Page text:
After Six Months, A Detailed Look at 'Giant Bait and Switch' Trump Presidency

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After Six Months, A Detailed Look at 'Giant Bait and Switch' Trump Presidency

New report reveals how billionaire president has 'abandoned populism in favor of giveaways to industry'

Donald Trump

In his six months as president, Donald Trump has not lived up to his populist campaign promises, and has instead filled the White House with former lobbyists and opted for policies that favor special interests. (Photo: Donald Trump/cc/flickr)

It has been six long months since Donald Trump's inauguration, and unsurprisingly, the president has not parlayed his populist campaign promises into policy. In fact, he has often done the exact opposite—earning himself the lowest approval rating of any president in the past 70 years.

"Giant corporations are now designing and carrying out policy to an extent unequaled in American history."
—Alan Zibel, Public Citizen

In a new report from the nonprofit group Public Citizen, researchers describe how President Trump has spent his first six months defying the pledges that carried him into office, instead favoring the corporate interests groups he condemed during his campaign.

Specifically, the report—aptly titled Trump's Corporate Con Job: Six Months Into Term, Trump Has Fully Abandoned Populism In Favor of Giveaways to Industrydetails how Trump's policies benefit agribusiness; automakers; bankers; chemical producers; defense firms; predatory private colleges and student lenders; for-profit prison companies; the telecom, fossil fuel, and pharmaceutical industries; and wealthy people.

As Alan Zibel, research director of Public Citizen's Corporate Presidency Project, put it: "Giant corporations are now designing and carrying out policy to an extent unequaled in American history."

Despite Trump's campaign rallying cry to "drain the swamp" and "put the people back in charge of our government"—in which he directly targeted lobbyists and special interest groups—more than 100 former federal lobbyists now work within his administration. As ProPublica reported in March: "During the campaign, Trump said he would have 'no problem' banning lobbyists from his administration. But they have nonetheless ended up in senior roles, aided by Trump's weakening of Obama-era ethics rules that modestly limited lobbyists' role in government."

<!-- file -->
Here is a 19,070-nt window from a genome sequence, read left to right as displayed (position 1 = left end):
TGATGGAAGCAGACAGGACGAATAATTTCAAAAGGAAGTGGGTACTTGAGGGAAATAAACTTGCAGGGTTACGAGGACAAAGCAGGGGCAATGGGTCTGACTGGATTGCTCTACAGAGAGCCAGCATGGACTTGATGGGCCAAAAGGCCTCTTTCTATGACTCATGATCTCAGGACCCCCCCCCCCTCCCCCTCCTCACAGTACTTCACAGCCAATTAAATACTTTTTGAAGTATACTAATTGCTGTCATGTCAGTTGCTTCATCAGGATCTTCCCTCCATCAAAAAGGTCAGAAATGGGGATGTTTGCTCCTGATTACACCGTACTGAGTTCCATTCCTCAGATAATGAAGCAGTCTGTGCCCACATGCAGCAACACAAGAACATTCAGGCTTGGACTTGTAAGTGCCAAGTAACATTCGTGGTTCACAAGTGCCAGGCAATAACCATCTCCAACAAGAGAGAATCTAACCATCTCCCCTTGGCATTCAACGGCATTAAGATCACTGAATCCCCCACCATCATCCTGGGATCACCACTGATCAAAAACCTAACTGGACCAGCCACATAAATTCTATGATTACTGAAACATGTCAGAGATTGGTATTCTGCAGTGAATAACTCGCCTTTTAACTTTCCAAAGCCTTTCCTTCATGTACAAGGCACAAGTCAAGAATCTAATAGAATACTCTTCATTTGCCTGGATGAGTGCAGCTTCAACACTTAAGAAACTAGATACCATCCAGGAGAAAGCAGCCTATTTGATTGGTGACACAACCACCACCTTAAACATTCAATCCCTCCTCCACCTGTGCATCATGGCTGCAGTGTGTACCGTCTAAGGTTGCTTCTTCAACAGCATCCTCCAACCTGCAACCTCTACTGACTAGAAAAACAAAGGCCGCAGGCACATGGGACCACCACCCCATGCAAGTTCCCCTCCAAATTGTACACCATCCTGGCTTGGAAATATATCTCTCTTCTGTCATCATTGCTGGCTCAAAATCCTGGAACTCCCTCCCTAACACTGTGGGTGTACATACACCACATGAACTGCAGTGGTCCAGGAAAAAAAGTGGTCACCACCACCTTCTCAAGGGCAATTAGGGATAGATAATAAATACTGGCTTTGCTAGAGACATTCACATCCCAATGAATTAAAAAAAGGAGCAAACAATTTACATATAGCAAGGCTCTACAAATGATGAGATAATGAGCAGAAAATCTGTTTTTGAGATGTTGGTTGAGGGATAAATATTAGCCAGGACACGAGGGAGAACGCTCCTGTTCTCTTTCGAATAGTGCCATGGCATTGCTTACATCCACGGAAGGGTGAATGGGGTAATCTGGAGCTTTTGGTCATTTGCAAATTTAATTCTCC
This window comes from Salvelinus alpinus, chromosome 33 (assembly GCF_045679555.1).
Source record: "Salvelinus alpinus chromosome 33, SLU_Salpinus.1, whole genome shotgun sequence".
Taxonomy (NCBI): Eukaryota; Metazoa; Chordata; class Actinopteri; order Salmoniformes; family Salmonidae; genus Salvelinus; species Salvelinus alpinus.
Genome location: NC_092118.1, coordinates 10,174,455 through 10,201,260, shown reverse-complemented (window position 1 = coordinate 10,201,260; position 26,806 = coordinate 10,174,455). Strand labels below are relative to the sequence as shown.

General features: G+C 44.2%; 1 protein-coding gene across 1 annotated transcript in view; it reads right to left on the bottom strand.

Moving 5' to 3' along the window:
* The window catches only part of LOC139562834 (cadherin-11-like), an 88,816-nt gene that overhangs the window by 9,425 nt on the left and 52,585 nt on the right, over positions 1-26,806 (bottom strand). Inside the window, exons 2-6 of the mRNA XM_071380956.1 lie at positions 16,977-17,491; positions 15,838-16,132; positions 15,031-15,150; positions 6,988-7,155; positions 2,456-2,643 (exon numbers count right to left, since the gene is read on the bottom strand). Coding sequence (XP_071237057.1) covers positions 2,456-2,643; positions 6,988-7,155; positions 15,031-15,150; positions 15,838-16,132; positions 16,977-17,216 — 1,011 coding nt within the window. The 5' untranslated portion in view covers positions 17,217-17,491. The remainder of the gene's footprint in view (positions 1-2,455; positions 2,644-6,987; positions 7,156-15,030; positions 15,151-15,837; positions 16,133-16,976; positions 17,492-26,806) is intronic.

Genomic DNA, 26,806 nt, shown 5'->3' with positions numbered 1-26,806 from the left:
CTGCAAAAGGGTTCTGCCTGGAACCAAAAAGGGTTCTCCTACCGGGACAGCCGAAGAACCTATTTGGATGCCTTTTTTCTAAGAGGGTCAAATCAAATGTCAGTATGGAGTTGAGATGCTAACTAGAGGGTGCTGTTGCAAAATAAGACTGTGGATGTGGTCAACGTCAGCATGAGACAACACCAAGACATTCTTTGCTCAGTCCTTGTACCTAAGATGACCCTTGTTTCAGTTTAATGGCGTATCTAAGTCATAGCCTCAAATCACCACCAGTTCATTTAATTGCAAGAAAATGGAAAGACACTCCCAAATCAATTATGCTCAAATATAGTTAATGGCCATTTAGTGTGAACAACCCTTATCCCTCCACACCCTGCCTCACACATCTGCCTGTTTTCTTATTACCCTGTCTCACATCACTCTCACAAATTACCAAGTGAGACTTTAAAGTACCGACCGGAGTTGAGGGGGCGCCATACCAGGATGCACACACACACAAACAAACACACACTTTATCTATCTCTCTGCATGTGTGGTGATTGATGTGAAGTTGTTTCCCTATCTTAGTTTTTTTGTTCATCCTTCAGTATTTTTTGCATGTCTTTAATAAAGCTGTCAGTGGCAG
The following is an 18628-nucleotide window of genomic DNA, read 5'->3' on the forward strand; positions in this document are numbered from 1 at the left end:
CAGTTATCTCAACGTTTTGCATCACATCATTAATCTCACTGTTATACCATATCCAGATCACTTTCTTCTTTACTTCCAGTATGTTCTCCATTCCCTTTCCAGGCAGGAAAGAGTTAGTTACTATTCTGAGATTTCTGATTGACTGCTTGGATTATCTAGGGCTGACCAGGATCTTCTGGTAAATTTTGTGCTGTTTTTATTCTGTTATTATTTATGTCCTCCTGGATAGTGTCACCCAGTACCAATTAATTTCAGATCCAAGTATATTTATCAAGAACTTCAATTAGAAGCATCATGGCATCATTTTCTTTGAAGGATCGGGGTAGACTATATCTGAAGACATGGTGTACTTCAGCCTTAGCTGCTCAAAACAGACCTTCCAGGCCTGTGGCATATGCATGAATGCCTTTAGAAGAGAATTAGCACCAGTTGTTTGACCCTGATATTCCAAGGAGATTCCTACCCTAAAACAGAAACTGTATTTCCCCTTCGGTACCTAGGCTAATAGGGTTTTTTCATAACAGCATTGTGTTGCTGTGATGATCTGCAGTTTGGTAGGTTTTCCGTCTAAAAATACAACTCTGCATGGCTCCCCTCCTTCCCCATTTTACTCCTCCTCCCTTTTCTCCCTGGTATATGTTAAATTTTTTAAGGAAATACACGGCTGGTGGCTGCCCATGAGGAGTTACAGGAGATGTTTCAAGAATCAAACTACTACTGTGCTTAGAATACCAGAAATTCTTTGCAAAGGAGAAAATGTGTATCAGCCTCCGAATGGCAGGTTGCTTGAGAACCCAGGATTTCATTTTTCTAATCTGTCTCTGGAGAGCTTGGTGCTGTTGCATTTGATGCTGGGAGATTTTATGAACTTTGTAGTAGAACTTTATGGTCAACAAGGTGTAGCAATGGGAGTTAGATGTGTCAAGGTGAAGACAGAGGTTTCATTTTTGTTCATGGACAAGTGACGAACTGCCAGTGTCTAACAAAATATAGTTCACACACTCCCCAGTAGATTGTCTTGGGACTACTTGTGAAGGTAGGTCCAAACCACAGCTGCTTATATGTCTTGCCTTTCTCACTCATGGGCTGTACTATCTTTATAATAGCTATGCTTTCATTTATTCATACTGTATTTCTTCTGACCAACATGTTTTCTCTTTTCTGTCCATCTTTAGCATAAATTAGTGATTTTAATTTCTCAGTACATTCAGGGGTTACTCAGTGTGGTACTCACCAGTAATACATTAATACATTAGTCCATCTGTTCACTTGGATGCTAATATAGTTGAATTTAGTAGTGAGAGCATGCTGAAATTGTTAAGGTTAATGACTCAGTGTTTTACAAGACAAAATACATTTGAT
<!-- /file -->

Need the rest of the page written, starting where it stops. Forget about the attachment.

The White House has granted ethics waivers to enable former lobbyists to influence policies that will impact the contentious industries—from fossil fuels to financial firms—for which they previously lobbied. As Common Dreams previously reported, "it took just months for Trump to issue as many ethics waivers as former President Barack Obama did over his entire two terms in office."

"While Candidate Trump promised to fix a rigged economic and political system, President Trump swiftly turned control of government over to the very corporate elites he denounced during the campaign," said Public Citizen President Robert Weissman. "Donald Trump's presidency is nothing more than a giant bait and switch scheme."

As a candidate, Trump suggested the government could save billions on Medicare by negotiating lower drug costs with Big Pharma, and even released a health plan that read: "Though the pharmaceutical industry is in the private sector, drug companies provide a public service. Allowing consumers access to imported, safe, and dependable drugs from overseas will bring more options to consumers."

However, as the report notes, Trump reversed course following the election:

Soon after taking office, Trump met with executives representing some of the largest drug companies, including Johnson & Johnson, Merck, Amgen and the head of the industry's lobby group, PhRMA. Instead of standing up to the industry, he pledged to eliminate 75 to 80 percent of Food and Drug Administration regulations.

Before he took office, Trump cast Lockheed Martin’s F-35 contract as an example of wasteful government spending. However, a month after taking office, Trump proposed a $54 billion increase in military spending. Further, despite Trump's claims that, as president, he would negotiate with weapons manufacturers to lower costs, the F-35 fighter jet budget—already the nation's most expensive weapons program—is now predicted to jump by $27 billion, as Commons Dreams reported last week.

On the campaign trail, candidate Trump railed on Republican challenger Ted Cruz, as well as Democrat Hillary Clinton, for their ties to Goldman Sachs, claiming: "I know the guys at Goldman Sachs. They have total, total control over [Cruz]. Just like they have total control over Hillary Clinton."

Less than a month after being elected, Trump tapped Goldman Sachs alumnus Steve Mnuchin to head the Treasury Department. Mnuchin isn't the only industry executive in Trump's cabinet; the president's pick for Secretary of State, Rex Tillerson, was formerly CEO of the world's largest Big Oil company, ExxonMobil.

As the Public Citizen report concludes:

Since Donald Trump's presidential campaign ended, consumer-friendly proposals such as negotiating prescription drug prices or restoring a firewall between commercial and investment banks, have receded from view. Into their place has sprung a wish list of favors long-sought by industries to boost profits, often at the expense of the environment or the vast majority of Trump voters.

 Given the scandal-plagued Trump administration's failure to advance its priorities in Congress, it is tempting to conclude that Trump is not accomplishing anything of significance. However, it's clear that Trump and his administration are working to unravel important public protections, often at the behest of industry. The public is losing out.

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